Sony KDL-55HX853 3D LED LCD TV Review

2D Calibration

Note: Our Sony KDL-55HX853 review sample was calibrated using Calman Professional, the industry-leading video calibration software.


After selecting the [Cinema 1] mode and shutting off any picture processing options which were compromising the accuracy and quality of the overall image, we ran some Greyscale tracking measurements to see how natural the HX853′s overall colour was.

Pre-calibration RGB Tracking
Pre-calibration RGB tracking and delta errors (dEs)

Pre-calibrated image quality didn’t have any hugely obvious colour tint visible, owed to the fact that grey shades with too little green in them are much easier to ignore than those which have too much of the colour. We were fairly happy with the picture quality in this state, although it did appear a little blue and cool-looking to our TV-grizzled eyes.

Post-calibration RGB Tracking in [Cinema 1] mode
Post-calibration RGB tracking and dEs in [Cinema 1] mode

We were able to achieve visibly perfect Greyscale tracking in high-end shades, but as usual for Sony LCD TVs, the low-end white balance controls on the KDL-55HX853 are far too coarse, meaning we had to leave them as they were: any adjustment would trade one excess of colour for another. We were left with dark areas being tinted purple-blue – we felt this was better than tinting them red or green, which would be more visible. It’s a shame, because this is likely to give dark scenes a colder feeling.

The most bizarre thing about the coarse white balance calibration controls relates to what we already discussed with the [Smooth Gradation] feature: its presence indicates that the Sony KDL-55HX853 has some sort of high bit-depth video processing – 10-bit, 12-bit, perhaps even 14-bit – on board. That should give us PLENTY of head-room to make adjustments to low-end Greyscale, and we don’t doubt that the hardware inside the HDTV is capable of perfect low-end accuracy: it seems to be the design of the menus that’s holding things back, which is pretty frustrating.


Gamma curve in [Cinema 1] mode Gamma tracking in [Cinema 1] mode
Gamma curve in [Cinema 1] mode Corresponding gamma tracking

Typically for Sony Bravia LCD televisions, we managed to get excellent gamma performance out of the HX853. However, the different options greatly affect measured gamma.

We started by selecting [LED Dynamic Control]: “Standard”, since this gave the deepest black levels with dark content – in other words, the most aggressive LED dimming. Not surprisingly, this resulted in nonlinear gamma tracking when measuring with standard window patterns. Window patterns place the patch of colour or brightness to be measured in the middle of the screen, surrounded by black. In this configuration, the Sony KDL-55HX853 was detecting the high amount of darkness in the picture and dimming the LEDs. Remember that because each pixel doesn’t have its own individual LED light (LCDs are not self-emitting, unlike Plasmas), something has to give, and the LED brightness can’t be adjusted for each individual pixel. Not surprisingly, gamma was flat if we measured with full screen patterns (or the APL patterns, which keep the overall brightness level of the screen consistent by placing all the patches on the screen at once and only swapping out the centre patch which is to be measured) from the excellent AVSHD test disc.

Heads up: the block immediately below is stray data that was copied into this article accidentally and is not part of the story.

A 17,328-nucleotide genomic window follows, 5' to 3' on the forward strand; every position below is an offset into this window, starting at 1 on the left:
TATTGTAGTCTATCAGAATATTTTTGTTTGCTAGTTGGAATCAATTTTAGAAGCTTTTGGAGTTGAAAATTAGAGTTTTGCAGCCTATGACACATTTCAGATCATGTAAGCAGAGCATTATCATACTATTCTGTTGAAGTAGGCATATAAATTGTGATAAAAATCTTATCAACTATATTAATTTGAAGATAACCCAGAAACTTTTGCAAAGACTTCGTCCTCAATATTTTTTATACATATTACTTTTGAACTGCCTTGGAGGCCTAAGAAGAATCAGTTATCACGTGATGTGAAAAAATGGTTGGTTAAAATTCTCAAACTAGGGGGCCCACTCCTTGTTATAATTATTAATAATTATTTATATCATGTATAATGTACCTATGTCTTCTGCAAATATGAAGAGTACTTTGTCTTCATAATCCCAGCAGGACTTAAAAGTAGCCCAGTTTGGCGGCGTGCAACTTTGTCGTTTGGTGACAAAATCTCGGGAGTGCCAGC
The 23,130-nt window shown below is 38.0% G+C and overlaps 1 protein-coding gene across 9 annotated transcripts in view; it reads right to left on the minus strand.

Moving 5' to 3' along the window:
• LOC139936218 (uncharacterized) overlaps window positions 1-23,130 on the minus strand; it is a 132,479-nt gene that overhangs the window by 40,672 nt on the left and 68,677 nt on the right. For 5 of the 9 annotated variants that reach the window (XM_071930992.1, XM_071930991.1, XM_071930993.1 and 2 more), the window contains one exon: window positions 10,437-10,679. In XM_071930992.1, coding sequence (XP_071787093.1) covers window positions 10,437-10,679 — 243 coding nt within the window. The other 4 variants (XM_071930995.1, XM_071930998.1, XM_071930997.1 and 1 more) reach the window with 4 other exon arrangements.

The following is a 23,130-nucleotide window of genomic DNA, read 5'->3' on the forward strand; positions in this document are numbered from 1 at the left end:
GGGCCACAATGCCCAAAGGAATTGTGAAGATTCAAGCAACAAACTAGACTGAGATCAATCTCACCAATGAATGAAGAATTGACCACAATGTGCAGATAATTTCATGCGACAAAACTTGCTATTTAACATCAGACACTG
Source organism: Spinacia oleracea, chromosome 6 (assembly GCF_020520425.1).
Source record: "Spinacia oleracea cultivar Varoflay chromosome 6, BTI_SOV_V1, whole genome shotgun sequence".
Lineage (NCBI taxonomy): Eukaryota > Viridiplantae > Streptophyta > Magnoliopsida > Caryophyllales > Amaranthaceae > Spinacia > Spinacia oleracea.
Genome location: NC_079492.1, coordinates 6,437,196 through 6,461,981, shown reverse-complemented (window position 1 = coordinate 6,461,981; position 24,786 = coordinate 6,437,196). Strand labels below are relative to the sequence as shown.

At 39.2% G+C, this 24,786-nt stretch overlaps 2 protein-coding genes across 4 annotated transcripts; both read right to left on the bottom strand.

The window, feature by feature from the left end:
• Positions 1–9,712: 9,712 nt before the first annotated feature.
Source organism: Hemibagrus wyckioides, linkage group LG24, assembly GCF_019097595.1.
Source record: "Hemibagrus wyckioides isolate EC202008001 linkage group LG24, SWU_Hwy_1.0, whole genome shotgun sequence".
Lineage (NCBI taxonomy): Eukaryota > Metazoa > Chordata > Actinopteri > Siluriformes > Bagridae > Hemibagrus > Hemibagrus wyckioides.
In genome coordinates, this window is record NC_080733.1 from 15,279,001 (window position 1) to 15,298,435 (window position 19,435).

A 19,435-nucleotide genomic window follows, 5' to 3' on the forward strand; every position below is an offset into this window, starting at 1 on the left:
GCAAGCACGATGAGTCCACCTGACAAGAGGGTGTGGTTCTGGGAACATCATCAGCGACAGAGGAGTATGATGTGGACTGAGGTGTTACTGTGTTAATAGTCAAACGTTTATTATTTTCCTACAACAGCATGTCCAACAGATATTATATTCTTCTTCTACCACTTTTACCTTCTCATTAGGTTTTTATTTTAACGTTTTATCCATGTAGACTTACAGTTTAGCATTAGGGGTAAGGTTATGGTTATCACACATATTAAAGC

We re-ran the measurements with the [LED Dynamic Control] set to the less aggressive “Low” setting, and got flat gamma even with the windowed patterns. In the end, we still went with “Standard”. Although the gamma performance is less predictable, we found the deeper blacks to be worth the trade-off… perhaps it’s just all the extremely deep blacks we’ve been seeing with Plasma TVs lately (which also have sometimes unpredictable real-world gamma performance) which pushes us towards this option. In any case, it’s up to you to make an educated decision based on the information provided. Certainly, we didn’t feel that the images being put out by the KDL-55HX853 with the highest “Standard” setting were obviously unnatural, although we could occasionally see a slight darkening or lightening a split-second after a scene transition.

By default, the TV tracked gamma quite evenly at 2.2, which is a better setting for “everyday rooms” with some ambient light present. Hollywood has decided upon a gamma of 2.4 for studio mastering in a light-controlled (dark!) room, so we’re calibrating to this now. The Sony HX853 had no trouble hitting a fairly flat 2.4 with the [Gamma] setting at “-1″. There is a very, very minor dip upwards at the 10% stimulus measurement (indicating a slight loss of shadow details), which is the result of the LED Dimming control darkening the LEDs during dark programme material (and, apparently, overcompensating). However, this is minor and we have to congratulate the company on a well-engineered implementation of dimming in an edge-lit LED LCD television. Sure, it’s no Plasma, but we watched movies with this option enabled, and felt that the end effect is beneficial and fairly transparent.


Disappointingly, there is still no colour management system on the Sony Bravia KDL-55HX853. Green is a little off-hue, but the biggest problem with colour is with blue. It can’t be fully saturated, which we thought was likely to be a limitation of the panel and the LED light sources. However, we found that the 55HX853 can actually produce an over-saturated blue – what it can’t do is produce one that’s both saturated and correctly tinted. This is a shame, but overall, the colour performance is good.

Post-calibration CIE chart in [Cinema 1] mode
Post-calibration CIE chart with reference to HD Rec.709